Mandelson sends Ed Miliband a late Valentine’s card
But can he help boost Labour’s economic credibility when Ed Balls is fretting over gardeners’ receipts?
Lord (Peter) Mandelson has sought to repair the recent damage inflicted by Blairites on the Ed Miliband campaign wagon by fully endorsing the Labour leader’s strategy for jobs, investment and business even before Miliband has unveiled it.
Mandelson, Tony Blair himself and New Labour followers such as Alan Milburn and John Hutton have angered Team Miliband in recent weeks by suggesting that Labour would lose the general election if they continued to fight on an agenda they – the Blairites - considered too left-wing.
Now Mandelson has posted a late Valentine’s card to Miliband in the shape of an article for The Guardian in which he embraces Miliband with metaphorical hugs and kisses and, in particular, seeks to absolve shadow chancellor Ed Balls from the Tory charge that he crashed the British economy into a brick wall when he was a member of Gordon Brown’s Cabinet.
“When Labour left office in 2010,” Mandelson writes, “Britain was on the way to recovery from the banking crisis that had hit us two years before. Of course we borrowed more to keep the economy from free fall and we were right to do so.”
Nicholas Watt, The Guardian’s political correspondent, says Mandelson’s intervention will be warmly welcomed by Miliband, whose allies were upset by Milburn and Hutton’s recent attack on Labour’s current “anti-privatisation” approach to the NHS
Also significant is Mandelson’s absolute backing for what Miliband will unveil in a speech today in the West Midlands: a new “middle out” policy for UK industry, designed to include all sections of the economy - low-paid workers, too, - not just those at the top.
As Watt reports, the policy is inspired by Barack Obama’s campaign to grow the US economy “from the middle out, not from the top down”.
“Miliband will make clear that an effective industrial policy will only work if it focuses on boosting productivity – and rewarding hard work – at all levels of the economy. He will say that a future Labour government would offer tax breaks to employers who adopt the living wage and it would raise the minimum wage closer to average earnings – £8 an hour – by 2020.”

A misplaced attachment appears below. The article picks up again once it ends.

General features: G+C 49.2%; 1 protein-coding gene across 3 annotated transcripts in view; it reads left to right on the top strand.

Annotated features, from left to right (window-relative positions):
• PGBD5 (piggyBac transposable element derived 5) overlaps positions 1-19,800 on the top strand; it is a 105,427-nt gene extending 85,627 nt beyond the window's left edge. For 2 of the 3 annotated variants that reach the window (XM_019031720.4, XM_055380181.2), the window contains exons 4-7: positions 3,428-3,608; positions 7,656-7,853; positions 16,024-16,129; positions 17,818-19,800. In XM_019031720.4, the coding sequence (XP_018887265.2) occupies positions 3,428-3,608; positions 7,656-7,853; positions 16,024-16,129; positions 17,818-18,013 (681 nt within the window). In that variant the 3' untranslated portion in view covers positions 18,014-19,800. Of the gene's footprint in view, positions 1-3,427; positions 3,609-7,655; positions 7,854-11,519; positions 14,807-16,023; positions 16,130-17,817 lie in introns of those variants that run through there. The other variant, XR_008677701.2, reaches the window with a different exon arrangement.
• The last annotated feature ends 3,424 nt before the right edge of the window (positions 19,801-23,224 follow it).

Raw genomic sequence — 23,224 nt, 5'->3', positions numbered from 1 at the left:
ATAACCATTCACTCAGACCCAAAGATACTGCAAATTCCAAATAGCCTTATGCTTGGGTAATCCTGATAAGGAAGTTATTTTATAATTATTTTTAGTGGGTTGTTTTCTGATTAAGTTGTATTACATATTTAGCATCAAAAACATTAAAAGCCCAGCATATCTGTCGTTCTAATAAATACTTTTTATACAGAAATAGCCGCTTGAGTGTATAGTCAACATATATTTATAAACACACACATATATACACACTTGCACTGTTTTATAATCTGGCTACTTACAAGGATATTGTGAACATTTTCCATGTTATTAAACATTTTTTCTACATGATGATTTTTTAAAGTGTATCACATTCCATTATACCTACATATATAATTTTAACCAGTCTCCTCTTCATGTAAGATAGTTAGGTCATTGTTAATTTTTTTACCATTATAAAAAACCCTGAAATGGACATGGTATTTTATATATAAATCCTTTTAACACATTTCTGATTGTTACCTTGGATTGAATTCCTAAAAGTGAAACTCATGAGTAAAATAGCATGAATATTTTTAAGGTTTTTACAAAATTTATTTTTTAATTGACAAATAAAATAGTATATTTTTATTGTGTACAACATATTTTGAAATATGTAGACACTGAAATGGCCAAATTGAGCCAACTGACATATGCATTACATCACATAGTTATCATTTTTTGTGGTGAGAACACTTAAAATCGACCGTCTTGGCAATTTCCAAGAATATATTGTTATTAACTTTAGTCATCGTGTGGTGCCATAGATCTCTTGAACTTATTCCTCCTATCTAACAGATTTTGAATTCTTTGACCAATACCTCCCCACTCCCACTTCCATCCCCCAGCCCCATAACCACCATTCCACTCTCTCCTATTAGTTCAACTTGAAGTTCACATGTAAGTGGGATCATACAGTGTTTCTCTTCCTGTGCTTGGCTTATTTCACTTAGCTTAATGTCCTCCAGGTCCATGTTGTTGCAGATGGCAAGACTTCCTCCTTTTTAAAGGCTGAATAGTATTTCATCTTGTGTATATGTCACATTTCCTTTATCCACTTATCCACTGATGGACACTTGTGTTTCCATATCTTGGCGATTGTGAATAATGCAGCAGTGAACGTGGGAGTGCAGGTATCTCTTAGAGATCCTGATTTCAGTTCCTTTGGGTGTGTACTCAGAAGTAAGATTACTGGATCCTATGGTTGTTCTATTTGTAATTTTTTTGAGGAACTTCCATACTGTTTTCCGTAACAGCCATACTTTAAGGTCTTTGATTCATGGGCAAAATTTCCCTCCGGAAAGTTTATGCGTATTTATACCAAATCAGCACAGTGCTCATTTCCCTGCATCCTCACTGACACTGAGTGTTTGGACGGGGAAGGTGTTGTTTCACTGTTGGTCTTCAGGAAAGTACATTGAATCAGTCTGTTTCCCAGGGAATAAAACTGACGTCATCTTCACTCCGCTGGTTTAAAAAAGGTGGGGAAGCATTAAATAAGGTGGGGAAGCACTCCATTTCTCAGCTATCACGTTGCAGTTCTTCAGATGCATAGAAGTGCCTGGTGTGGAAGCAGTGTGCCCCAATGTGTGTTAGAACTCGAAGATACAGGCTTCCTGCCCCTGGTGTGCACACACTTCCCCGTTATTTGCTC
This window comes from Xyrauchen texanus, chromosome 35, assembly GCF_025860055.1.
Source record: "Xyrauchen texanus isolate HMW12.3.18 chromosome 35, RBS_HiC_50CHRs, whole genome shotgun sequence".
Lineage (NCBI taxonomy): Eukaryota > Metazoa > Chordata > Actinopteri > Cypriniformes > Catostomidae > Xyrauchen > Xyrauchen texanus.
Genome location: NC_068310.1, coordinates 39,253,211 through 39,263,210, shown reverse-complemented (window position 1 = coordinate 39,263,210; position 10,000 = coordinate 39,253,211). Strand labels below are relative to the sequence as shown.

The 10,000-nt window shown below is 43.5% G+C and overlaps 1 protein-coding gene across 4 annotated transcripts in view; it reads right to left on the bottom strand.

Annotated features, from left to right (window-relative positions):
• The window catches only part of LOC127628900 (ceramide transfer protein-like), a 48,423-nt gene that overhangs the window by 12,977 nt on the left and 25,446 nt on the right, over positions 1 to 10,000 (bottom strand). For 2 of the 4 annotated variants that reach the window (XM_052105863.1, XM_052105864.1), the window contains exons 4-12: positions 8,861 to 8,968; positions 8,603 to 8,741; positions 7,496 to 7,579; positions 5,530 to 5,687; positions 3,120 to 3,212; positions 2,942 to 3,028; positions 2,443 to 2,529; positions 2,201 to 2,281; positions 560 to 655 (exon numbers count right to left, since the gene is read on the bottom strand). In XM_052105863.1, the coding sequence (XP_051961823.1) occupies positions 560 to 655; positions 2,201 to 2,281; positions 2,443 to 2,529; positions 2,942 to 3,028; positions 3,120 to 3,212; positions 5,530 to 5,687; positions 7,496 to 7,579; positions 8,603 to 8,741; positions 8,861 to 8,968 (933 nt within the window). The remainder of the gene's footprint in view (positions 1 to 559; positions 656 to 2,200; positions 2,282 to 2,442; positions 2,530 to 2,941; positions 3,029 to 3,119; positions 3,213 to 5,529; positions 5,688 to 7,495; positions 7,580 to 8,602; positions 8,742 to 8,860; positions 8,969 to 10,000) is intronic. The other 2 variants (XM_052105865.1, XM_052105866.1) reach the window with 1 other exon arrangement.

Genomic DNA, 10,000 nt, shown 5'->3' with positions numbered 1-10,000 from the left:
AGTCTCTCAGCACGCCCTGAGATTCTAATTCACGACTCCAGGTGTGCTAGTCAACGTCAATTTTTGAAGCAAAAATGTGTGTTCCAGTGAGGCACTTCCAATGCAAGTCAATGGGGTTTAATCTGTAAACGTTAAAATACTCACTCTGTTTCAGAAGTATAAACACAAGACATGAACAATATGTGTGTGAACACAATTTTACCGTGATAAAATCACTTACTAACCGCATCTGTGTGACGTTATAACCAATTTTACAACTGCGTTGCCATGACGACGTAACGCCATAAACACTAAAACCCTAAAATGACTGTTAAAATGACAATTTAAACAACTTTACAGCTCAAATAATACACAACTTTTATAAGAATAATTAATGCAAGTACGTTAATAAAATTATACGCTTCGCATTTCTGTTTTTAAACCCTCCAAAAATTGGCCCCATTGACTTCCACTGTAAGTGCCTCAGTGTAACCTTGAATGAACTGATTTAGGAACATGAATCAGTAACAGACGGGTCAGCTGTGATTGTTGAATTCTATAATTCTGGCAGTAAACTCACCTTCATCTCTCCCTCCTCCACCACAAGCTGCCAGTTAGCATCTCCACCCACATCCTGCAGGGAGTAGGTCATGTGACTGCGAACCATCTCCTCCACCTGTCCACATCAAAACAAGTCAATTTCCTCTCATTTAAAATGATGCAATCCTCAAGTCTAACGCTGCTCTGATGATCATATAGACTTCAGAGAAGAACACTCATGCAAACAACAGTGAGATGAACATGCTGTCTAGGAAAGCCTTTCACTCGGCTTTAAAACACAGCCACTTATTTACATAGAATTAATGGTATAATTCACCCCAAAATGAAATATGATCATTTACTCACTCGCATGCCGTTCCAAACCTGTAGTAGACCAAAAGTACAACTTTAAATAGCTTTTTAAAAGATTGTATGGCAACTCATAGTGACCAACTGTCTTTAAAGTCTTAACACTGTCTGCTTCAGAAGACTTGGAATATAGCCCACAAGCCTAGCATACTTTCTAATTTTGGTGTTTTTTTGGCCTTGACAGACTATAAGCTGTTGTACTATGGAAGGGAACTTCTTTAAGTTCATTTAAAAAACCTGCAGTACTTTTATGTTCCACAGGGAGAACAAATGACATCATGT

Mandelson’s support is “particularly significant”, Watt argues, because “he won widespread praise for crafting an industrial strategy during his period as Business Secretary between 2008-10 … without resorting to a 1970s-style corporatist approach lampooned as ‘picking winners’.”
The endorsement from Mandelson comes just a week after Tony Blair said he would do “whatever the party wants” to help Miliband win the election. Whether Mandelson’s intervention came as a result of a phone call from Blair we may not discover until the next wave of political memoirs is published.
Whether it will help dispel the public doubts about Miliband/ Balls – rather than Cameron/Osborne - running the economy we might discover sooner.
Currently, despite a Labour lead in the voting intention polls, Miliband/Balls run way behind Cameron/Osborne when respondents get to rate their ability to run the economy.
Balls didn’t do his cause for economic credibility much good with his interview on the Andrew Marr Show yesterday when he somehow managed to take the ‘tax avoidance’ heat off wealthy financiers and put ordinary families in the firing line.
Homeowners, he said, had a duty to demand receipts for even the smallest cash jobs carried out by cleaners, handymen and gardeners.
“The right thing to do if you are having somebody cut your hedge for a tenner is to make sure they give you their name and address and a receipt and a record for the fact that you have paid them.’”
Asked by a stunned Andrew Marr whether he followed this rule himself, Balls replied: “Absolutely. That’s because I am the Shadow Chancellor and I’m extremely careful about these things.”
Tory MP Peter Bone was the first - and won’t be the last - to say it was “ludicrous” to expect people to collect receipts for such things.